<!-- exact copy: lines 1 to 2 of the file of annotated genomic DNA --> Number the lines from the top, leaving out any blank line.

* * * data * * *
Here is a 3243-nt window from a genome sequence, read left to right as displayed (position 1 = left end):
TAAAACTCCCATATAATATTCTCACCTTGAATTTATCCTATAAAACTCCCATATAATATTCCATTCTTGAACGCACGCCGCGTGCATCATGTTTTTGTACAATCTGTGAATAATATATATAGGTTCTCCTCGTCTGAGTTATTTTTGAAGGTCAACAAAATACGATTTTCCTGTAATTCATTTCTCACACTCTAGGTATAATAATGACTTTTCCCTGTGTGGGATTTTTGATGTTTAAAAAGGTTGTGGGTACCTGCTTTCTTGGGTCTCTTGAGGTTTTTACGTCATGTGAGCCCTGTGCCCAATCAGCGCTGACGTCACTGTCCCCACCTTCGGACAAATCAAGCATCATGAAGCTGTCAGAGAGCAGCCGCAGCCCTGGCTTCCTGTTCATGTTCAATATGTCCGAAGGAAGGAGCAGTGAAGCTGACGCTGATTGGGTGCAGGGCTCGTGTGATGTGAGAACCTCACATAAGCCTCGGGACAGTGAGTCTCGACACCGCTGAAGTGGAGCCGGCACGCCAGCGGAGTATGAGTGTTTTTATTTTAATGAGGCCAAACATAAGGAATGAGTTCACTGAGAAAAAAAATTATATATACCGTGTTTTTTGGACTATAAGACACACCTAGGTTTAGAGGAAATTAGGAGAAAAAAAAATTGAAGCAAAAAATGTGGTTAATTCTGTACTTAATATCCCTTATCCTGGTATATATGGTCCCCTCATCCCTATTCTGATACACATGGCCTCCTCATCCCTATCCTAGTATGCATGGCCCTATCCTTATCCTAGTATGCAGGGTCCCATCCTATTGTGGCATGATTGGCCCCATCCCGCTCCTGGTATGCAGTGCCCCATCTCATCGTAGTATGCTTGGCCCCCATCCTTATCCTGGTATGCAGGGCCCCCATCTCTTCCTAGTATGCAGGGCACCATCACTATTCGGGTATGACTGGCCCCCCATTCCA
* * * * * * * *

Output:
Here is a 3243-nt window from a genome sequence, read left to right as displayed (position 1 = left end):
TAAAACTCCCATATAATATTCTCACCTTGAATTTATCCTATAAAACTCCCATATAATATTCCATTCTTGAACGCACGCCGCGTGCATCATGTTTTTGTACAATCTGTGAATAATATATATAGGTTCTCCTCGTCTGAGTTATTTTTGAAGGTCAACAAAATACGATTTTCCTGTAATTCATTTCTCACACTCTAGGTATAATAATGACTTTTCCCTGTGTGGGATTTTTGATGTTTAAAAAGGTTGTGGGTACCTGCTTTCTTGGGTCTCTTGAGGTTTTTACGTCATGTGAGCCCTGTGCCCAATCAGCGCTGACGTCACTGTCCCCACCTTCGGACAAATCAAGCATCATGAAGCTGTCAGAGAGCAGCCGCAGCCCTGGCTTCCTGTTCATGTTCAATATGTCCGAAGGAAGGAGCAGTGAAGCTGACGCTGATTGGGTGCAGGGCTCGTGTGATGTGAGAACCTCACATAAGCCTCGGGACAGTGAGTCTCGACACCGCTGAAGTGGAGCCGGCACGCCAGCGGAGTATGAGTGTTTTTATTTTAATGAGGCCAAACATAAGGAATGAGTTCACTGAGAAAAAAAATTATATATACCGTGTTTTTTGGACTATAAGACACACCTAGGTTTAGAGGAAATTAGGAGAAAAAAAAATTGAAGCAAAAAATGTGGTTAATTCTGTACTTAATATCCCTTATCCTGGTATATATGGTCCCCTCATCCCTATTCTGATACACATGGCCTCCTCATCCCTATCCTAGTATGCATGGCCCTATCCTTATCCTAGTATGCAGGGTCCCATCCTATTGTGGCATGATTGGCCCCATCCCGCTCCTGGTATGCAGTGCCCCATCTCATCGTAGTATGCTTGGCCCCCATCCTTATCCTGGTATGCAGGGCCCCCATCTCTTCCTAGTATGCAGGGCACCATCACTATTCGGGTATGACTGGCCCCCCATTCCA